Journal of Pharmacy And Bioallied Sciences
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ORIGINAL ARTICLE
Year : 2011  |  Volume : 3  |  Issue : 1  |  Page : 165-169

A survey: Precepts and practices in drug use indicators at government healthcare facilities: A hospital-based prospective analysis


1 Department of Pharmacology, Faculty of Medicine, University of Ruhuna, Sri Lanka, Molecular Science and Biomedical Unit, Faculty of Medicine, Sri Lanka
2 Allied Health Science degree programme, Faculty of Medicine University of Ruhuna, Sri Lanka

Correspondence Address:
Hettihewa L Menik
Department of Pharmacology, Faculty of Medicine, University of Ruhuna, Sri Lanka, Molecular Science and Biomedical Unit, Faculty of Medicine
Sri Lanka
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Source of Support: None, Conflict of Interest: None


DOI: 10.4103/0975-7406.76502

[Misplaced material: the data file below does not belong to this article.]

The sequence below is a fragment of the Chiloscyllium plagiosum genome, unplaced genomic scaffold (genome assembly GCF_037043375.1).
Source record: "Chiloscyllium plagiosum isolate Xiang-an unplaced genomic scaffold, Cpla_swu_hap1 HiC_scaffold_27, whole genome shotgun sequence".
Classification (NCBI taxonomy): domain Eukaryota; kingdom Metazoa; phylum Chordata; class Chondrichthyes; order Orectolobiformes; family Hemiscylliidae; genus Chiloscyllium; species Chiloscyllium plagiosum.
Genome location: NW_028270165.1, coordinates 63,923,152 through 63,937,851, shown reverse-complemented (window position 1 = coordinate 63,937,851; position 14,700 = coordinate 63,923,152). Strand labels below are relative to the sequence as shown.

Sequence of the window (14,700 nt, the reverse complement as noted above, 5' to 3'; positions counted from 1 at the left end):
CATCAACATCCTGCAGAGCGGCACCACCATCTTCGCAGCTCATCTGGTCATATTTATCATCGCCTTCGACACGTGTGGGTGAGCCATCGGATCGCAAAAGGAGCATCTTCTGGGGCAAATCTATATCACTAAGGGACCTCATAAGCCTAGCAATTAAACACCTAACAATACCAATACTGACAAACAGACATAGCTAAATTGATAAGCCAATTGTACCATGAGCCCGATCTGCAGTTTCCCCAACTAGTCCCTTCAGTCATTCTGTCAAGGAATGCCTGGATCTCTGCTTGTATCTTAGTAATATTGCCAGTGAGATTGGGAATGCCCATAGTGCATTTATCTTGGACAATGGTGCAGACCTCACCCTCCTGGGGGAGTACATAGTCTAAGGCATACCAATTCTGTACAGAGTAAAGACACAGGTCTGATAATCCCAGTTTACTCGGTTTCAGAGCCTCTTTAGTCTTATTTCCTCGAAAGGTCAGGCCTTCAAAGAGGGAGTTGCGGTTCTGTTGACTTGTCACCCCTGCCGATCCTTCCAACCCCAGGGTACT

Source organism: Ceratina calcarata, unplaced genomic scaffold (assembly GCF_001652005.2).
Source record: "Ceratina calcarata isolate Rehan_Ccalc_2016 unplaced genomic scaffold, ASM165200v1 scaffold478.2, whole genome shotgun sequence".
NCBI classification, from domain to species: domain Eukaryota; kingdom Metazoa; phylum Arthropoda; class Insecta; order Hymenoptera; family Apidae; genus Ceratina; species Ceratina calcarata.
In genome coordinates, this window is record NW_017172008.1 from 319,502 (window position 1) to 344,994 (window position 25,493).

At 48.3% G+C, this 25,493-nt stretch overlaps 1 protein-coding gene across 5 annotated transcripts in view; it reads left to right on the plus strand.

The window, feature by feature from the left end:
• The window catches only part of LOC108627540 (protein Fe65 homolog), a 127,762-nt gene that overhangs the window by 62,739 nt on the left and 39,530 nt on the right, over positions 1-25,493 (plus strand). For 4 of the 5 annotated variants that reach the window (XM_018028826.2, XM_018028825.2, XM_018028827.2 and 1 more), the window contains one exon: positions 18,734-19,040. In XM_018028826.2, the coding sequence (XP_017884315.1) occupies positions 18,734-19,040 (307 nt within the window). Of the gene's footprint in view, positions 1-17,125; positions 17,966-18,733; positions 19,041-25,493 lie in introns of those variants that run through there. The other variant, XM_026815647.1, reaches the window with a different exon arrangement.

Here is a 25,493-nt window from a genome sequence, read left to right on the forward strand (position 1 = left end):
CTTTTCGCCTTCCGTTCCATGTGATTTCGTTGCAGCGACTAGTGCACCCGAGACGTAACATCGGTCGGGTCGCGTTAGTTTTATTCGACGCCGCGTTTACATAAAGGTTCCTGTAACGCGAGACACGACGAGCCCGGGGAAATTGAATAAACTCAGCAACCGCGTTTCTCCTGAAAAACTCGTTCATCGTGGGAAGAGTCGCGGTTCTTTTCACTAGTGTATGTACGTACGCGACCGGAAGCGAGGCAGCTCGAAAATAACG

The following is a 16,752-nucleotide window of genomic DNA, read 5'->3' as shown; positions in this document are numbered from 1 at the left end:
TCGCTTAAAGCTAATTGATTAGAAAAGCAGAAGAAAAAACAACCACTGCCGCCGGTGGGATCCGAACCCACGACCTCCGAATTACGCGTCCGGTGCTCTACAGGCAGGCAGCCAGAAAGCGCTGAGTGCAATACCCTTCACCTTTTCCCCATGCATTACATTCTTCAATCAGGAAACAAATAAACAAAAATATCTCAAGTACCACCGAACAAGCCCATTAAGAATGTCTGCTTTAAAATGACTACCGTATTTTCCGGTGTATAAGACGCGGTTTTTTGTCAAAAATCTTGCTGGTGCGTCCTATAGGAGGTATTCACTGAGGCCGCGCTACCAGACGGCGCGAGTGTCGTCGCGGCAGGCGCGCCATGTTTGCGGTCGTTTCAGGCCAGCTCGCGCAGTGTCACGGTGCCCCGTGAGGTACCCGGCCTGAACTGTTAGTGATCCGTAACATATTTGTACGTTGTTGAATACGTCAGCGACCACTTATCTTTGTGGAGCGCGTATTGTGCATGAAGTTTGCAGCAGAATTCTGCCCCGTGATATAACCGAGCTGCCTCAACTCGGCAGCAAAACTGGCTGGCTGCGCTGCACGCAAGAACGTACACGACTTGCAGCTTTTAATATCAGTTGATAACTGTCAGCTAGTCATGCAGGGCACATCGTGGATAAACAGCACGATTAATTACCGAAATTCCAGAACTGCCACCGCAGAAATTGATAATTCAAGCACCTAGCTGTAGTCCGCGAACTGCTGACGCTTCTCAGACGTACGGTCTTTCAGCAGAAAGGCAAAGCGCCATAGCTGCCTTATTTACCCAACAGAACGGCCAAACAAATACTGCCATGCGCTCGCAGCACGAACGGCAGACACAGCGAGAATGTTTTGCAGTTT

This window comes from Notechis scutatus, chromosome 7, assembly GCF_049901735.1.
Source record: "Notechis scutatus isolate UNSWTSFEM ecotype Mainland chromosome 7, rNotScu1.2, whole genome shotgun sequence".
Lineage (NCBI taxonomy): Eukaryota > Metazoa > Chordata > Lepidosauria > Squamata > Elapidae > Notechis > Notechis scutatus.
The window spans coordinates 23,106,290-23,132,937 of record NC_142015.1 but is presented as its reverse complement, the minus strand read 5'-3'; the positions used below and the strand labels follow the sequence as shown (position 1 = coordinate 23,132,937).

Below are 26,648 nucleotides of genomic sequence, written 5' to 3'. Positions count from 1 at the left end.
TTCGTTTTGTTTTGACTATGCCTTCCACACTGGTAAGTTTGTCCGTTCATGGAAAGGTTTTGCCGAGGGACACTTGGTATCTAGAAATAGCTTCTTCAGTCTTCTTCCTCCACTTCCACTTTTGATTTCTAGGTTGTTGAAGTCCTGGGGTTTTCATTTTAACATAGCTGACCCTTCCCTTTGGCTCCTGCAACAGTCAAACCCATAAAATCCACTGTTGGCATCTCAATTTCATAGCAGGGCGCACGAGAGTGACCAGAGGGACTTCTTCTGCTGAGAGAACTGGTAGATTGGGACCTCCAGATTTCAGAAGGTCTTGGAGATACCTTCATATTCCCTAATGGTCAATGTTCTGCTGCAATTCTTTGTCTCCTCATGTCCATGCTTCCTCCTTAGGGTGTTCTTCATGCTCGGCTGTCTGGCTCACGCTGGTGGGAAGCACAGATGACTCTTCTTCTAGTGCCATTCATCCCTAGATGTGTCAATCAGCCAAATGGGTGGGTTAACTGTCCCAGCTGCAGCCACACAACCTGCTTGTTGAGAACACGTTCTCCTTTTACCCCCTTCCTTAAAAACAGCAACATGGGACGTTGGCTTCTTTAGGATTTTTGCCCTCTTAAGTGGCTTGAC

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Background : We planned to identify the difficulties in practicing the rational use of medicine in health facilities, using drug-use indicators. Materials and Methods : We studied the average consultation time (ACT), average number of drugs per encounter (ANDE), percentage of drugs by generic name (PDPG), percentage of encounters with antibiotics (PAP), percentage of encounters with injection (PIP), percentage of drugs prescribed from the essential drugs list (PEDL), using pretested questionnaires in different hospital types. Results : There was a higher value of ACT in Teachin hospital (TH,2.31 min) and general hospital (GH,2.17 min) compared to district hospital (DH ,0.83 min). ANDE was high in all three categories (3.24, 2.88, and 3.26 in TH, GH, and DH, respectively). There was a significant difference in ANDE in all three categories ( P≤0.05). There was no significant difference in the PDPG among all categories of Hospitals. PAP was highest in DH (80%) and lowest in GH (46%). PIP was highest in DH (6%), 4% in GH, and lowest in TH (3%) in the Galle district. PEDL in TH, GH, and DH were 97, 100, and 99%, respectively. Prescribers use a short consultation time and practice polypharmacy, and the use of generic and essential drug lists is significantly high. Antibiotic usage is high, but usage of injections is low. We further noted prescriptions with absence of the diagnosis, sex, and prescriber's identity. Conclusion : We conclude that some areas like polypharmacy, high usage of antibiotics, and poor prescription writing practices are high and they can be addressed by in-service awareness programs for noted prescriber errors.


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